To commemorate the event, we presented the Governor with a framed print of the iconic Egyptian Building that symbolizes our commitment to the health and wellbeing of Virginians that stretches back to 1838. In this year that we celebrate the 180th anniversary of our medical school’s founding, the day the Governor visited to deliver Grand Rounds is a remarkable moment in our storied history.

Warm Regards,

Peter F. Buckley, M.D.
Dean, VCU School of Medicine
Executive Vice President for Medical Affairs, VCU Health System

August 6, 2018

A letter to the incoming Class of 2022

Dear medical student colleagues:

This past week was a great one, for each of you as well as for VCU School of Medicine. On Monday, we welcomed you as our newest colleagues. Throughout the week, we told you – with great pride – about the remarkable legacy and today’s powerful presence of VCU School of Medicine, culminating on Friday with our White Coat ceremony. The White Coat ceremony was such a joyous event. We were all privileged to hear the simply outstanding talk by Dr. Kim Sanford. Kim is a great example of how VCU’s medical school produces “the best and the brightest” doctors who are well equipped to make great contributions in their careers. Kim certain has made significant contributions to healthcare and medical education. Her talk at Friday’s White Coat ceremony was inspirational, moving, and highly informative. It was also a pleasure to hear the Musicians on Call Michaella Montana (Class of 2021) and Robert Moy (Class of 2021) with their welcoming rendition to the class.

We hope that you enjoyed the week as much as we did. The first week of medical school is very, very special.

As was echoed by all who spoke at the White Coat ceremony, we are simply delighted that you have chosen the profession of medicine. Our profession is an awesome privilege and with it great responsibility. Essential to that responsibility is being a lifelong learner, and you begin that journey in earnest now as you eagerly consume new knowledge about the body and mind, which is available today at an unprecedented pace. We hope that our training will prepare you well and that over time you will take your new knowledge, using your many gifts to not just repeat what others have done, but rather you will ultimately lead us to find better ways to treat and prevent disease.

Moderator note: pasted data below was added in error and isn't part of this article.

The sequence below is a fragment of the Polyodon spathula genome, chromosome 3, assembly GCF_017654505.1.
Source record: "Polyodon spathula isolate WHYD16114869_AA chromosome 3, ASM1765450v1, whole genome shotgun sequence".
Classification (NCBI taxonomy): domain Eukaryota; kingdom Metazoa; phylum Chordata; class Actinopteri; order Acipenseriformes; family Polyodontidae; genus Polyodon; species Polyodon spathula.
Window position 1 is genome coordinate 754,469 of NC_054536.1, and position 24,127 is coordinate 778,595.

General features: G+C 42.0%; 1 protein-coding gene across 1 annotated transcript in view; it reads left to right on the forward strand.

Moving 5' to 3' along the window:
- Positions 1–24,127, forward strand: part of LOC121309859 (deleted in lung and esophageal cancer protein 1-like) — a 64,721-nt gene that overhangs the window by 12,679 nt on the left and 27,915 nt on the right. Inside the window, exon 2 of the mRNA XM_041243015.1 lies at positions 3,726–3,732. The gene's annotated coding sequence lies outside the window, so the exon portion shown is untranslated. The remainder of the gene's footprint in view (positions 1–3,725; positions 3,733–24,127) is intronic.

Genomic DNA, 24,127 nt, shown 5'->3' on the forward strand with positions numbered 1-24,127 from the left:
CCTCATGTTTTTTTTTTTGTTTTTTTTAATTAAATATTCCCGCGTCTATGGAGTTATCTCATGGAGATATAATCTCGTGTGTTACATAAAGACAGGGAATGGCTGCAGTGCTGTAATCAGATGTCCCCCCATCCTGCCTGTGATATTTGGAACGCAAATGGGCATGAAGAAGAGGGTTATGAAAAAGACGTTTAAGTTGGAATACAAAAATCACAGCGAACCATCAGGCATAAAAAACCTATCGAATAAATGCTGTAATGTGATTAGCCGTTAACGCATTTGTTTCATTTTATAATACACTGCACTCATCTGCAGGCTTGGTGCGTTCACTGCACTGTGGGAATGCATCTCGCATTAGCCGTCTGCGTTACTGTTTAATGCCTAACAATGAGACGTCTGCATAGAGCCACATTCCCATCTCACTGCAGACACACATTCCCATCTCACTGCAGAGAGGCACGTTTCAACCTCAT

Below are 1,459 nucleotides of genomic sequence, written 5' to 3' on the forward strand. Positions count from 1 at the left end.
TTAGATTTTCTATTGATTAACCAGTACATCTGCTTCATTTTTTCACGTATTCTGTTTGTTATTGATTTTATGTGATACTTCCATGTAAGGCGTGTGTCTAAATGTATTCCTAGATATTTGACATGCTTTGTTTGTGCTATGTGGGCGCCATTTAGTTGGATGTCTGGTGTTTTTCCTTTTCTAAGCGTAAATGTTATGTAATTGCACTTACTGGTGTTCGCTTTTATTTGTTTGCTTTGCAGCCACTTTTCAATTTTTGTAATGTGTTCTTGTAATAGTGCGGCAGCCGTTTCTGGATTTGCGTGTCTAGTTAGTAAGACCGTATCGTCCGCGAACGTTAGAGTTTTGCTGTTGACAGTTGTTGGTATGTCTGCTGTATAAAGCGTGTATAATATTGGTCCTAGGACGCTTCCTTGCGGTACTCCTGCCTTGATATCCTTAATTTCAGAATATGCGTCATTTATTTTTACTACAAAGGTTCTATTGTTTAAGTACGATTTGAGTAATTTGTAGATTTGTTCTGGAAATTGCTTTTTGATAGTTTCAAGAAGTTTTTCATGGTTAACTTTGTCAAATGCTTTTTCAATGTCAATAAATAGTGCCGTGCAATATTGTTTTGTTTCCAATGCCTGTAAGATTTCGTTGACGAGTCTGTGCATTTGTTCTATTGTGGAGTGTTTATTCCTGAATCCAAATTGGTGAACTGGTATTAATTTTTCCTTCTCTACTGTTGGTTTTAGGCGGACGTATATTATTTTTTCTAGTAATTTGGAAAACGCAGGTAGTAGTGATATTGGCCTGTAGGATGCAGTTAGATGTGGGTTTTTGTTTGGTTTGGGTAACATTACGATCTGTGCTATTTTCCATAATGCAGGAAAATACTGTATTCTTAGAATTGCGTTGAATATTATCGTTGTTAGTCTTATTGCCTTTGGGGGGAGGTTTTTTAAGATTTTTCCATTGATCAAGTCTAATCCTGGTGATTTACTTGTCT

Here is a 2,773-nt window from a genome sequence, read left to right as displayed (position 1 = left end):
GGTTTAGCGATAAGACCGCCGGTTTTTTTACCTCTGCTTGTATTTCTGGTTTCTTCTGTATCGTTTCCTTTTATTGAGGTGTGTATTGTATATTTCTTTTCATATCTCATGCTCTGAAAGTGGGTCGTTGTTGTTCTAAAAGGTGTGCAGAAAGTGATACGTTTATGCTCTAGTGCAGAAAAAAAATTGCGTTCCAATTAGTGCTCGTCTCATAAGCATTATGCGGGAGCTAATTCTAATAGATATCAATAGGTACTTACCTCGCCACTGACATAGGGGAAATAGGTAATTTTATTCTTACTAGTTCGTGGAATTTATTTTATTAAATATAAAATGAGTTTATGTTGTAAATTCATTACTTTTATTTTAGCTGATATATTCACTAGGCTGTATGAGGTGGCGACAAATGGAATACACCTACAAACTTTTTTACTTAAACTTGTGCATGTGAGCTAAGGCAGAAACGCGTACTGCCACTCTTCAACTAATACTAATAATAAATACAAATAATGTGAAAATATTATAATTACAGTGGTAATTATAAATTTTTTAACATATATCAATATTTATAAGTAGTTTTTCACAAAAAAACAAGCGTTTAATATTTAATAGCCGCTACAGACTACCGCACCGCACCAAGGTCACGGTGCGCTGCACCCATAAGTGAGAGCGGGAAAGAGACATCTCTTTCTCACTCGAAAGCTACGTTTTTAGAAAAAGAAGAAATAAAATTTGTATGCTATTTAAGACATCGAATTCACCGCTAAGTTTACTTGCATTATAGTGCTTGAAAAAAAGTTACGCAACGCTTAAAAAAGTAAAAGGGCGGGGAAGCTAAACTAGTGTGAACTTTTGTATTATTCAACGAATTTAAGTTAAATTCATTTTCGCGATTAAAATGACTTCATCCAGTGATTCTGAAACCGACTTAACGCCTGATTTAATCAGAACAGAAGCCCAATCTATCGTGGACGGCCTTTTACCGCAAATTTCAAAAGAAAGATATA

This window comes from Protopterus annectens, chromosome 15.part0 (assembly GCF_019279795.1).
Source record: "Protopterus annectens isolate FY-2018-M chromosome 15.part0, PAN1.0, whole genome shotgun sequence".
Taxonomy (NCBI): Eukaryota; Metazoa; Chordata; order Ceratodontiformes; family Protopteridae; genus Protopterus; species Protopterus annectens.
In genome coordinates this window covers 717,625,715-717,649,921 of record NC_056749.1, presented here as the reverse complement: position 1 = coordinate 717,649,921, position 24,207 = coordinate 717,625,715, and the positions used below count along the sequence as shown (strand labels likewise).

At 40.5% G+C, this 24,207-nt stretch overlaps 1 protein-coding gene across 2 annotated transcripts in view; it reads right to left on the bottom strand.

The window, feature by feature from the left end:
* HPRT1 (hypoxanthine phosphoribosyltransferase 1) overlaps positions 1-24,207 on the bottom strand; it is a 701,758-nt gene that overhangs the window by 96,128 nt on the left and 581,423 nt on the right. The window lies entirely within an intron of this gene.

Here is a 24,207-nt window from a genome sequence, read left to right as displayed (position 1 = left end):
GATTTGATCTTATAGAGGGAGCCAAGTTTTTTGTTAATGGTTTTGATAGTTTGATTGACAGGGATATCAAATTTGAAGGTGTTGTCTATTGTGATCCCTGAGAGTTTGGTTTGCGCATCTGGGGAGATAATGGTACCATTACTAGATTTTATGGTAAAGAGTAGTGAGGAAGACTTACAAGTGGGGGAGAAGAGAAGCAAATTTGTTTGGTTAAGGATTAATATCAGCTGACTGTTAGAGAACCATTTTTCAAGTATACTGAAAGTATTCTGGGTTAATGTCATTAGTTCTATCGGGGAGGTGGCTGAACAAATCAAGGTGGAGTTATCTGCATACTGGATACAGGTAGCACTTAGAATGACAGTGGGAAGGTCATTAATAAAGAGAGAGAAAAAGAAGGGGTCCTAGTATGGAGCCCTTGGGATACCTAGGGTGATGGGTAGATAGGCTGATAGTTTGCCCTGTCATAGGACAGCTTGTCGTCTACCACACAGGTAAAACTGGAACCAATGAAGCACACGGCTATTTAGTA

As you take these first steps toward a career in medicine, you also will already now be viewed as a leader in any circle you find yourself; in fact, the drive and personality that brought you to medical school means you already are. Please always be mindful of this role as you represent our school in the Richmond community and beyond. As we recited together on Friday our Hippocratic Oath, lead your life and practice your art with uprightness and honor. Additionally, norms in our society and our healthcare community are changing and unprofessional behaviors, rude or sexist or racist remarks are no longer being tolerated. As well as being role models in your behaviors, we also ask that you “speak up” if you see-hear-experience unprofessional behaviors from others during your training with us. In this, we all grow together and will make our school an even better place to train at. Thank you.

We know that each of you have worked so hard to get to medical school. Your family and our medical college are very proud of you. Our White Coat ceremony, with the symbolic donning of your white coats, was a formal recognition of each of you and of all your very impressive accomplishments to date. For sure, you are talented colleagues. All our faculty, staff, and other trainees stand ready to help you build upon your talents and prior accomplishments now in this exciting next stage of your careers as you diligently pursue your training to become great doctors. You know as well as we do that the hard and dedicated work – and the fulfillment – has only just begun.